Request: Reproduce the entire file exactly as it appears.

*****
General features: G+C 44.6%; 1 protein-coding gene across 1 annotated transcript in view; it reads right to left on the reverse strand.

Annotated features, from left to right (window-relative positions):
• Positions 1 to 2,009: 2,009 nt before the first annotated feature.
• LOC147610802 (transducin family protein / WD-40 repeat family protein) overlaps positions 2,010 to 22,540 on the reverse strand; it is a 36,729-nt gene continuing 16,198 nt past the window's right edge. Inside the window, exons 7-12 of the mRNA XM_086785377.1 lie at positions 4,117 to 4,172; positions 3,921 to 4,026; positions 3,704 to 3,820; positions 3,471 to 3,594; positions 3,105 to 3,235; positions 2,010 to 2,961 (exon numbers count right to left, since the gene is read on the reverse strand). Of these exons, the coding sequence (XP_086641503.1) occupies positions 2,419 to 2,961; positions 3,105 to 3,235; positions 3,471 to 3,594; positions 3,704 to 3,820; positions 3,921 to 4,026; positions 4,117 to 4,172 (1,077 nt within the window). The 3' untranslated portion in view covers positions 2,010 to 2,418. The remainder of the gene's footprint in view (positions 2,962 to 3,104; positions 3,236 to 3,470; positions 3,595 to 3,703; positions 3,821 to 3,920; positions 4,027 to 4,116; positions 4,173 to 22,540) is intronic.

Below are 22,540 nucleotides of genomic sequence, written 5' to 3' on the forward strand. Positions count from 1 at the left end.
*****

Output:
General features: G+C 44.6%; 1 protein-coding gene across 1 annotated transcript in view; it reads right to left on the reverse strand.

Annotated features, from left to right (window-relative positions):
• Positions 1 to 2,009: 2,009 nt before the first annotated feature.
• LOC147610802 (transducin family protein / WD-40 repeat family protein) overlaps positions 2,010 to 22,540 on the reverse strand; it is a 36,729-nt gene continuing 16,198 nt past the window's right edge. Inside the window, exons 7-12 of the mRNA XM_086785377.1 lie at positions 4,117 to 4,172; positions 3,921 to 4,026; positions 3,704 to 3,820; positions 3,471 to 3,594; positions 3,105 to 3,235; positions 2,010 to 2,961 (exon numbers count right to left, since the gene is read on the reverse strand). Of these exons, the coding sequence (XP_086641503.1) occupies positions 2,419 to 2,961; positions 3,105 to 3,235; positions 3,471 to 3,594; positions 3,704 to 3,820; positions 3,921 to 4,026; positions 4,117 to 4,172 (1,077 nt within the window). The 3' untranslated portion in view covers positions 2,010 to 2,418. The remainder of the gene's footprint in view (positions 2,962 to 3,104; positions 3,236 to 3,470; positions 3,595 to 3,703; positions 3,821 to 3,920; positions 4,027 to 4,116; positions 4,173 to 22,540) is intronic.

Below are 22,540 nucleotides of genomic sequence, written 5' to 3' on the forward strand. Positions count from 1 at the left end.